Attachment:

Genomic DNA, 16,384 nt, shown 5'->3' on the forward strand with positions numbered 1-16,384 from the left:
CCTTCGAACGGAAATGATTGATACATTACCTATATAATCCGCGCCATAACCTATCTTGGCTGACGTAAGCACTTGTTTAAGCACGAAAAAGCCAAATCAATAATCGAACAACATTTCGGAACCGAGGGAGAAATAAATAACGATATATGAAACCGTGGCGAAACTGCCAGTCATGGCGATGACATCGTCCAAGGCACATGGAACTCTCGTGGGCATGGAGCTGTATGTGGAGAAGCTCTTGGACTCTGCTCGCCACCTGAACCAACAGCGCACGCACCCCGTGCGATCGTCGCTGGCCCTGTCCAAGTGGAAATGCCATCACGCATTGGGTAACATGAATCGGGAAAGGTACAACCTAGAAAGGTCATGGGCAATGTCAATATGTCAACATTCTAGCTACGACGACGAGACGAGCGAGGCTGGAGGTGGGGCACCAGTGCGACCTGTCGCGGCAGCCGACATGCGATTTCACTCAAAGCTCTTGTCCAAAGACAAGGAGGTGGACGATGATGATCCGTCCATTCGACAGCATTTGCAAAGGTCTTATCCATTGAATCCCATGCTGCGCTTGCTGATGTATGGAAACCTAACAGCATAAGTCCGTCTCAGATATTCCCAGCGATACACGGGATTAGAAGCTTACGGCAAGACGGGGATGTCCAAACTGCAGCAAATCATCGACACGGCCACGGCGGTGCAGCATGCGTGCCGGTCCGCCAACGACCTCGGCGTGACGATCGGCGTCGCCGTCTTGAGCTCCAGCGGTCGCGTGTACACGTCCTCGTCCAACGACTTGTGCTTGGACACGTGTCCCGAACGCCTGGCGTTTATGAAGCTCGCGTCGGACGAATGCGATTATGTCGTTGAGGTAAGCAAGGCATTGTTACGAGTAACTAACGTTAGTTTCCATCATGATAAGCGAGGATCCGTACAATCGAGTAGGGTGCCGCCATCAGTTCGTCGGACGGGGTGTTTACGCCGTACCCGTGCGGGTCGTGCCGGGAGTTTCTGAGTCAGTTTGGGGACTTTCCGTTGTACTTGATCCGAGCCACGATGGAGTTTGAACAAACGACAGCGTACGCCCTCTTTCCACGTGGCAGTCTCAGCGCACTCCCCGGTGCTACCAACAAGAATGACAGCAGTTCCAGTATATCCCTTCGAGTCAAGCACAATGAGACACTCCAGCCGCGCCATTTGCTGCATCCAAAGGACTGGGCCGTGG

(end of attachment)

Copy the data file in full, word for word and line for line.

Genomic DNA, 16,384 nt, shown 5'->3' on the forward strand with positions numbered 1-16,384 from the left:
CCTTCGAACGGAAATGATTGATACATTACCTATATAATCCGCGCCATAACCTATCTTGGCTGACGTAAGCACTTGTTTAAGCACGAAAAAGCCAAATCAATAATCGAACAACATTTCGGAACCGAGGGAGAAATAAATAACGATATATGAAACCGTGGCGAAACTGCCAGTCATGGCGATGACATCGTCCAAGGCACATGGAACTCTCGTGGGCATGGAGCTGTATGTGGAGAAGCTCTTGGACTCTGCTCGCCACCTGAACCAACAGCGCACGCACCCCGTGCGATCGTCGCTGGCCCTGTCCAAGTGGAAATGCCATCACGCATTGGGTAACATGAATCGGGAAAGGTACAACCTAGAAAGGTCATGGGCAATGTCAATATGTCAACATTCTAGCTACGACGACGAGACGAGCGAGGCTGGAGGTGGGGCACCAGTGCGACCTGTCGCGGCAGCCGACATGCGATTTCACTCAAAGCTCTTGTCCAAAGACAAGGAGGTGGACGATGATGATCCGTCCATTCGACAGCATTTGCAAAGGTCTTATCCATTGAATCCCATGCTGCGCTTGCTGATGTATGGAAACCTAACAGCATAAGTCCGTCTCAGATATTCCCAGCGATACACGGGATTAGAAGCTTACGGCAAGACGGGGATGTCCAAACTGCAGCAAATCATCGACACGGCCACGGCGGTGCAGCATGCGTGCCGGTCCGCCAACGACCTCGGCGTGACGATCGGCGTCGCCGTCTTGAGCTCCAGCGGTCGCGTGTACACGTCCTCGTCCAACGACTTGTGCTTGGACACGTGTCCCGAACGCCTGGCGTTTATGAAGCTCGCGTCGGACGAATGCGATTATGTCGTTGAGGTAAGCAAGGCATTGTTACGAGTAACTAACGTTAGTTTCCATCATGATAAGCGAGGATCCGTACAATCGAGTAGGGTGCCGCCATCAGTTCGTCGGACGGGGTGTTTACGCCGTACCCGTGCGGGTCGTGCCGGGAGTTTCTGAGTCAGTTTGGGGACTTTCCGTTGTACTTGATCCGAGCCACGATGGAGTTTGAACAAACGACAGCGTACGCCCTCTTTCCACGTGGCAGTCTCAGCGCACTCCCCGGTGCTACCAACAAGAATGACAGCAGTTCCAGTATATCCCTTCGAGTCAAGCACAATGAGACACTCCAGCCGCGCCATTTGCTGCATCCAAAGGACTGGGCCGTGG